In a remarkable reversal, Sen. Marco Rubio (R-Fla.), who refused to support an urgently needed aid bill to Ukraine because Democrats had included reforms for the International Monetary Fund in the same bill, has dropped his opposition after criticism from Sen. John McCain (R-Ariz.) and other conservative voices including Right Turn. Last week Rubio’s staff vigorously defended Rubio’s opposition, expressing annoyance that the presidential hopeful was being singled out for criticism. Rubio had voiced arguments raised by right-wing groups like FreedomWorks that the reforms were somehow pro-Russian.

FILE - In this Feb. 5, 2014 file photo, Sen. Marco Rubio, R-Fla. testifies on Capitol Hill in Washington. The debate about whether to continue the dragnet surveillance of Americans’ phone records is highlighting divisions within the Democratic and Republican parties that could transform the politics of national security. While some leading Democrats have been reluctant to condemn the National Security Agency’s tactics, the GOP has begun to embrace a libertarian shift opposing the spy agency’s broad surveillance powers _ a striking departure from the aggressive national security policies that have defined the Republican Party for generations. (AP Photo/Lauren Victoria Burke, File) Sen. Marco Rubio (R-Fla.) (Lauren Victoria Burke/Associated Press)

In an op-ed for The Post he announces: “I  hope that events this week and Russia’s unrelenting aggression will lead Congress to move quickly next week to pass an assistance package to Ukraine and tough sanctions on Russia. Although I remain concerned by the proposed IMF reforms included in the legislation, the need to send a strong bipartisan message of solidarity to the people of Ukraine and a statement of resolve to Moscow far outweighs any misgivings I and others might have.”

Dan Runde and Conor Savoy at the Center for Strategic and International Studies (which will be hosting a forum to debunk objections to IMF reform today) have explained:

 [T]he United States would still retain its seat on the executive board, the largest voting share by a margin of 11 points, and a veto over any IMF actions that require a total of 85 percent of the shares to pass (i.e., admission of new members, increases in quotas, allocations of special drawing rights, and amendments to the IMF’s Articles of Agreement). Realistically, Europe suffers far more in this reallocation of voting shares and board reform than the United States does, and yet all European countries that are members of the G-20 have endorsed this reform effort. . . .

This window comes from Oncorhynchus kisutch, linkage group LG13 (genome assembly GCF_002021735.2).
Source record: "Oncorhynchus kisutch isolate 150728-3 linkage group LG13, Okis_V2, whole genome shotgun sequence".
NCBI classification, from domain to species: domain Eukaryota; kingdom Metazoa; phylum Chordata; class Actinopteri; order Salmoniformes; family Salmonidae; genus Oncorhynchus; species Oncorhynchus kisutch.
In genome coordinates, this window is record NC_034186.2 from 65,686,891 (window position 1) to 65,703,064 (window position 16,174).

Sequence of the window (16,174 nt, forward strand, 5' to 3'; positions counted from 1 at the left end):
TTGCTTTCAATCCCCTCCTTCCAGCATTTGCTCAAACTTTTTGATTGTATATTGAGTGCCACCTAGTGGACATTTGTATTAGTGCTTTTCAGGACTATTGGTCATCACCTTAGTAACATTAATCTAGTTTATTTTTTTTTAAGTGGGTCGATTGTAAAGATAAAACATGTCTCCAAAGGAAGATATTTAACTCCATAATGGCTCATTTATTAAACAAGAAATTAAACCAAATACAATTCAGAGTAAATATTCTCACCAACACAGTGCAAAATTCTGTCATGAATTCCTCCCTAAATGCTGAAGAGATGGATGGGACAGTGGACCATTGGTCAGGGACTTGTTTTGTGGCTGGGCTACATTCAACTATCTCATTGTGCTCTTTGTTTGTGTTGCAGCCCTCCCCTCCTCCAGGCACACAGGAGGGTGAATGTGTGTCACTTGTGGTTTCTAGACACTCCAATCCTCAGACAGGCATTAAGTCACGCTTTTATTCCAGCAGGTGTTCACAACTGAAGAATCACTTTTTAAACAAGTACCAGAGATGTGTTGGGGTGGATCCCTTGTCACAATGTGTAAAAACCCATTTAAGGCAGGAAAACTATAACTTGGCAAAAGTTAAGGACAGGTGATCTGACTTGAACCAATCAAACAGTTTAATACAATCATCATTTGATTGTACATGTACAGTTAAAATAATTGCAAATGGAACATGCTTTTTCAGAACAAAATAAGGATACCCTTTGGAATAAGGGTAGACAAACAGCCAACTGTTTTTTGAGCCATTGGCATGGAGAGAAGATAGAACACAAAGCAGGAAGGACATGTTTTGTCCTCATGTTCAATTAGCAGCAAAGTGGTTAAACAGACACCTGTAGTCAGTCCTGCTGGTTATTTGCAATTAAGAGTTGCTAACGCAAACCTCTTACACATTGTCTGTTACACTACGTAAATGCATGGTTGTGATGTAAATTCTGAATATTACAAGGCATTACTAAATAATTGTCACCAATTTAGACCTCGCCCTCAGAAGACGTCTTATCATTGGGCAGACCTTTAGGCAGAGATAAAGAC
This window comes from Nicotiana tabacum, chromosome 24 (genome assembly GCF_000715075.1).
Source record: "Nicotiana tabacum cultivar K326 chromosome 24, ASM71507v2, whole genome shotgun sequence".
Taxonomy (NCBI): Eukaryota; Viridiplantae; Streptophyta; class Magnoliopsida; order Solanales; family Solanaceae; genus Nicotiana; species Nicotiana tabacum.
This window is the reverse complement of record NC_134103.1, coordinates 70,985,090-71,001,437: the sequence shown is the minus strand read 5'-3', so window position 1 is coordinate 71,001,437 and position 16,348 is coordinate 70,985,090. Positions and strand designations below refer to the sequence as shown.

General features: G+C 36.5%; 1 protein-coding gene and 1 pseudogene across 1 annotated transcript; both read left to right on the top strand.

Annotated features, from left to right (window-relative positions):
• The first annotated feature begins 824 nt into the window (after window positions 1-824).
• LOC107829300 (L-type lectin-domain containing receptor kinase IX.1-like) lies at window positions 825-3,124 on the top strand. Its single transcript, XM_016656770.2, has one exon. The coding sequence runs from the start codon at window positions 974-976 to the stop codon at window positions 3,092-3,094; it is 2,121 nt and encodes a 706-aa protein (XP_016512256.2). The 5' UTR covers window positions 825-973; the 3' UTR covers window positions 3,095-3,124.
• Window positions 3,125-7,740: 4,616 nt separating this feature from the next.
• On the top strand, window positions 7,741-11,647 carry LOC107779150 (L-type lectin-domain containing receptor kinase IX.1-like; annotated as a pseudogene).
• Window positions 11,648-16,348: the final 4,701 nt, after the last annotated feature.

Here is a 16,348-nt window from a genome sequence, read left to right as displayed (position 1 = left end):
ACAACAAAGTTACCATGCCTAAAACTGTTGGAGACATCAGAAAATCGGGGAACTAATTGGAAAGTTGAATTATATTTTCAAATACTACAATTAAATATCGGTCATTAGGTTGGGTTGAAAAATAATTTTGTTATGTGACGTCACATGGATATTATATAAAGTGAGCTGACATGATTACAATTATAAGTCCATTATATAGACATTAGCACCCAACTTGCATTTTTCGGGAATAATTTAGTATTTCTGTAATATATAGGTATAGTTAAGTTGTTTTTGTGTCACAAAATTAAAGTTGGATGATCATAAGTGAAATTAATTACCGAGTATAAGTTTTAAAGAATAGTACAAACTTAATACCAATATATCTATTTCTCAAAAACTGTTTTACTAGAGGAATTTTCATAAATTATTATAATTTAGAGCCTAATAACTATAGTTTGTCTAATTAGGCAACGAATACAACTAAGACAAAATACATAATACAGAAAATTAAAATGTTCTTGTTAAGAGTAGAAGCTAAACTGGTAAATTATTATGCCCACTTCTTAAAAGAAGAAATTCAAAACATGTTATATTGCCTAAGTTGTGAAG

Ultimately, the IMF will likely play a major role in providing financial assistance to the new government in Kyiv, but it will take some persuading to do so given Ukraine’s past relationship with it. The United States will need to spend political capital with the IMF executive board in order to secure this funding. If the United States goes to the board as the only G-20 member state not to have formally endorsed IMF quota reform to argue for a large IMF package for Ukraine, our moral authority to do so will be weak. This is something that the rest of G-20 wants, it is something that the emerging markets and developing countries want, and it is something that our closest allies want. Our approval is the only thing that stands in the way of this reform being implemented. It will continue to be difficult for the U.S. representative at the IMF to seek support from other countries for important policies if this reform measure is not passed. Quota reform also offers Ukraine a doubling of its “quick draw” money based on the size of its quota under the new arrangement from $500 million to $1 billion—a sizeable difference. 

The about-face confirms a tension in Rubio’s staff and in his approach to critical issues. On one hand, he and his serious policy advisers favor a wonkish and hawkish foreign policy approach and enthusiastically support immigration reform. However, in what numerous conservative critics of Rubio have described to me as “over-compensation” or “over-correction” he chooses the most vociferous right-wing positions on most everything else, including the shutdown last year. At times — such as with the IMF flap and his opposition to authorization for use of force in Syria — these tendencies conflict, leaving conservative hawks and fellow senators exasperated.

More than anything, Rubio needs to develop the intestinal fortitude to ignore harping from those on the far-right who are unlikely to embrace him anyway; only if he can stand on principle and show he can lead on controversial issues will he project presidential gravitas. If he were simply another freshman senator, the room for error would be greater and missteps like this would go unnoticed. However, for someone who wants to be president, apparently, it suggests he has more maturing to do.